Tate Modern Course

Networked Economies of Art

Susan Collins, Tate in Space  2002 – 2003, Exterior of Tate in Space proposal by Virtual Artworks and ETALAB © 2002 for the Tate in Space architecture competition

 

Explore how digital technology is shaping new economies of art in this four-week series

The scale at which images proliferate and the speed with which they travel has never been greater. Under these conditions, images appear to be free, but they carry a price” - David Joselit, After Art, 2012, p1

The increased use of technology in recent artistic practices has challenged, transformed and been well received by the arts market. This relationship between the artist, the museum institution and the market is an ongoing negotiation. Looking at the work of net.artists such as Heath Bunting, Danish collective SUPERFLEX and artist and theorist Hito Steyerl among others, this course, led by independent curator Helen Kaplinsky considers how digital technology is shifting ownership and access, both inside and outside the museum. Using Tate collections and galleries as a starting point, we will unpick how digital tools and the forces of globalisation are shaping new economies of art.

Week 1 (30 Oct): Introduction to Networked Ideology

In this first session, we introduce how digital network culture, such as peer-to-peer sharing and free software, has challenged market based ownership. Visiting Tate’s Media and Network Galleries, we will discuss how artists have employed horizontal communication networks.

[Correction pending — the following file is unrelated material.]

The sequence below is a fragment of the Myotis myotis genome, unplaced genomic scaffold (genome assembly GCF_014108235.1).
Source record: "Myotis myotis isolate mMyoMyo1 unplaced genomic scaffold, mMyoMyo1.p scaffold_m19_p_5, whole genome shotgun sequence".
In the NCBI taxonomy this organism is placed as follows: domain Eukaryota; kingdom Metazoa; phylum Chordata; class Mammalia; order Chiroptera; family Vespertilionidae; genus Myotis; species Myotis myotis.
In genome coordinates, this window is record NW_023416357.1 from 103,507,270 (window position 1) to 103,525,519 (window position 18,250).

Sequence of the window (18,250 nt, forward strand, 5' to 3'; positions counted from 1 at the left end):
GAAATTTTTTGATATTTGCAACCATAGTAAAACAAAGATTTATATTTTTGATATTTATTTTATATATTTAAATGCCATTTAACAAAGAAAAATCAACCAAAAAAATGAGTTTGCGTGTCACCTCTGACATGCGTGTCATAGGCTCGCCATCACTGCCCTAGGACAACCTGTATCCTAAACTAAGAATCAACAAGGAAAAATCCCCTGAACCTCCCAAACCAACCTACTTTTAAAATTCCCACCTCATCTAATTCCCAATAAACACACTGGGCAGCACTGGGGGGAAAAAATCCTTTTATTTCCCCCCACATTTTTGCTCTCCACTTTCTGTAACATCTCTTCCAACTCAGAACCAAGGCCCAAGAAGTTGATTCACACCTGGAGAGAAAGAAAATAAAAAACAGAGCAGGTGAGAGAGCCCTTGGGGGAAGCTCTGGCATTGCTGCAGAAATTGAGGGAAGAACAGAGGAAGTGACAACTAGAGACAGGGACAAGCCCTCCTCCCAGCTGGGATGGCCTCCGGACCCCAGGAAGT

See: Tate’s Media and Network Galleries

Week 2 (6 Nov): Surveilling digital subjects

The second session will consider the surveillance of artefacts and audiences alongside the founding principles of the public museum. Collection of audience data and the increasing transparency of institutional operation is transforming the relationship between ownership and public audience.

Optional Session: Sunday 12 November

Drop in session to see: SUPERFLEX, Copy Light/Factory, Turbine Hall

Week 3 (13 Nov): Curator of the Information Economy

With so much information flowing through our fingertips, in the age of big data, everyone becomes a curator of sorts. This session will consider new curatorial platforms employed in the digital age and the challenges impacting copyright with increased sharing of information.

Week 4 (20 Nov): Encrypting digital media

How do museums collect a website or a gif by an artist? We will look at examples of digital commissions Tate have produced, and early examples of online exhibitions. Pioneering projects will be presented and discussed, including digital conservation and start-ups selling digital artworks.

Biography

Helen Kaplinsky is an independent curator and writer based in London. She has undertaken fellowships with the Contemporary Art Society and the Arts Council Collection, both of which considered the relationship between property and collections, including work by net.art, New Media and post-internet artists. In recent years she has contributed to programmes at Whitechapel Gallery, South London Gallery, Tate (Britain and Liverpool), The Government Art Collection, ICA (London), The Photographers Gallery (London) and Foundation for Art and Creative Technology (Liverpool). She has programmed with and for project spaces in London key to supporting networked and post-internet practices including Banner Repeater, Arcadia Missa and Lima Zulu.

Tate Modern

In the galleries

Bankside
London SE1 9TG
Plan your visit

Dates

Every Monday at 18.45–20.45

30 October – 20 November 2017